Dream of Browser Test Automation?


Browser testing has been a pain for a decade now. The landscape is showing a lot of promise nowadays, and I wanted to share the approach to client-side testing I’ve taken with dragula. In this article, you’ll see what’s so wonderful about Tape, why TAP is the future of browser testing, and how you can leverage it to the fullest in both development flows and continuous integration environments such as Travis CI.

By now you must’ve read how I use tape for all the things, or how others do as well. Am I the only one here amused that we wrote almost identical articles about Tape, and published them on the same day? We’ve already covered why Tape is better than Mocha et al. It’s modular, it’s sensical, and it produces TAP output.

When it comes to server-side code, consider a module like this:

function greet (name) {
  return 'hi ' + name;
module.exports = greet;

A test written in tape might look like:

var test = require('tape');
var greet = require('../greet');

test('greeting produces a salutation', function (t) {
  t.equal(greet('stranger'), 'hi stranger', 'greeting is proper and amicable');

Running the above test might involve adding a test script to your scripts in the package.json manifest, like below.

  "scripts": {
    "test": "node test/*.js"

I cheated, and that piece of code will run any test files inside the test directory. To run that, simply use the npm run alias for test.

npm test

How do we deal with the DOM, continuous testing during development hours, and continuous integration on remote server? For the answers, we might want to go back to the seemingly innocuous TAP output from tape.

The beauty of TAP

TAP being a precisely defined format means that any programs that can process or output TAP can be connected through UNIX pipes. Like most good things in programming, this is deceitfully simple. Consider, for example, the case of reporters. There are over a dozen TAP reporters listed on the tape. This is a familiar concept in test tooling. The tool generates output that can then be formatted, in turn, by a reporter that highlights the types of information we care about (failing tests, diffs, nyan cats, etc). TAP can also be used for transformations, such as the hacks code coverage tools like coverify do to figure out how good your code coverage is.

Then there’s continuous testing flows and continuous integration. Let’s start with the former.

Continuous Testing with hihat

hihat is a shiny new package created only two months ago, but it’s potential and usability are both huge. Let me just demonstrate using a screenshot.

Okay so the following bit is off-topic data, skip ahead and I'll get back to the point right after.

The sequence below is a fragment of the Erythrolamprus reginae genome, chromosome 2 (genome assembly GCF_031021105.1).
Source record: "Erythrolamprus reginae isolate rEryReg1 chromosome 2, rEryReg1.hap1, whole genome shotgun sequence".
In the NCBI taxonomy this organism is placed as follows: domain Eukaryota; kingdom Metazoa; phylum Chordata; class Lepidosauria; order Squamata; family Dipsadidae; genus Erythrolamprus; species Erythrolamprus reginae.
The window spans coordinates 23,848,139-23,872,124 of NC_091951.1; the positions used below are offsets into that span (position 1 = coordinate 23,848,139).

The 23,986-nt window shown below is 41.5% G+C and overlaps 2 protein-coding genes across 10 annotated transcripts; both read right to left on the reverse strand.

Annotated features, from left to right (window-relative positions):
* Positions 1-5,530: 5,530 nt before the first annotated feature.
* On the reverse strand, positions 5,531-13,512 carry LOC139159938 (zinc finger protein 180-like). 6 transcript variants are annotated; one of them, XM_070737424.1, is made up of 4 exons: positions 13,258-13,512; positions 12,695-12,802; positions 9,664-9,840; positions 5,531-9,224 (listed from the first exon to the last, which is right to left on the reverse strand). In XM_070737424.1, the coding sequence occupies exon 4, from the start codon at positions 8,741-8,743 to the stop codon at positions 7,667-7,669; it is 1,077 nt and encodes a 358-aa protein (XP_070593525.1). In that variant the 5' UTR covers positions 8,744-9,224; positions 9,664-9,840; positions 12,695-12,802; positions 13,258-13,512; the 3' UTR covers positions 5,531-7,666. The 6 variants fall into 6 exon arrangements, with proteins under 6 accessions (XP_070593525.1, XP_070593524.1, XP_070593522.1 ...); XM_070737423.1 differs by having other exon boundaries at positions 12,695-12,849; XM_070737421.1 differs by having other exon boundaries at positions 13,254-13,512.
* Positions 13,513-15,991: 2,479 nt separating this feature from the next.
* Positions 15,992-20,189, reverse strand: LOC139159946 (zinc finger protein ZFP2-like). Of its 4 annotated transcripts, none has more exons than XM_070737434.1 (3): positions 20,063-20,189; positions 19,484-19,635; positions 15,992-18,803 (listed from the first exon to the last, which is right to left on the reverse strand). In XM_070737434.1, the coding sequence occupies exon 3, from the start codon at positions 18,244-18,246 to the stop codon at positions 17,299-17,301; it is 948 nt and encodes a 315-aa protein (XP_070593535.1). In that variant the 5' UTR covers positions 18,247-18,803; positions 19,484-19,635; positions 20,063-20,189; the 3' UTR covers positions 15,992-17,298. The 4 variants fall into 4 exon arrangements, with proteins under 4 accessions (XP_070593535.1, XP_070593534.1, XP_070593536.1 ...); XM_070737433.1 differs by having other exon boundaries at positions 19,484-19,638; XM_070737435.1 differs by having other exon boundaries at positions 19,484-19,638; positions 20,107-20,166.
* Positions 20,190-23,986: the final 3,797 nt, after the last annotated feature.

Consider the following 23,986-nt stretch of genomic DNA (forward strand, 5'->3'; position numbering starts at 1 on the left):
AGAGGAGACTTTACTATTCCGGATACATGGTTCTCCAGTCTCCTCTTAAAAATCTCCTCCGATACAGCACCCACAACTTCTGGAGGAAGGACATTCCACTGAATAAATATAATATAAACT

A gif depicting hihat in action
A gif depicting hihat in action

You may have noticed that in the demo they use tap-dev-tool. This is a reporter that prettifies TAP for our particular use case – rendering the tests on a DevTools instance. The way hihat works is really cool. It uses Electron behind the curtains, the runtime used under GitHub’s Atom editor. In case it’s not obvious from the demo, hihat reloads the DevTools whenever you make a change to your code.

If you’re anything like me, your first impression when you saw that screenshot was “that’s too good to be true”, and your second impression probably was something along the lines of “there’s no way that’s easy to set up”.

Turns out, it’s freaking easy to set up. First, install things.

npm i -D hihat tap-dev-tool

In case you were wondering, i is one of plenty of shortcuts for install, and -D aliases --save-dev.

Then, make a slight change to your package.json.

  "scripts": {
    "test": "hihat test/*.js -p tap-dev-tool"

Now you can just run the tests that you used to run simply in Node, within a DevTools instance (effectively, in Chromium), and it will watch for changes! Super amazeballs.

Continuous Integration with testron

A very similar and complementary tool to hihat is testron. Testron takes the output from your browserify build and runs it through electron as well. Testron is designed to run on the command-line, so you won’t get any fancy DevTools. But, Testron does make it dead simple to run your browser tests on Chromium.

Just like hihat, testron is dead simple to use.

browserify test/* | testron

That’s it!

Testron running our client-side tests on Travis
Testron running our client-side tests on Travis

Bonus: errorify

During development, you can save precious think-shark-tank seconds by using errorify. It’s meant to be used together with watchify, and it’ll tee compile errors into the terminal and a bundle whose sole purpose is to tell you that the bundle failed to compile from within the HTML.

This way, you can save some time figuring out “oh, it failed to compile, probably missed a semicolon”, or similar situations. Stop tabbing between your terminal and your browser today!

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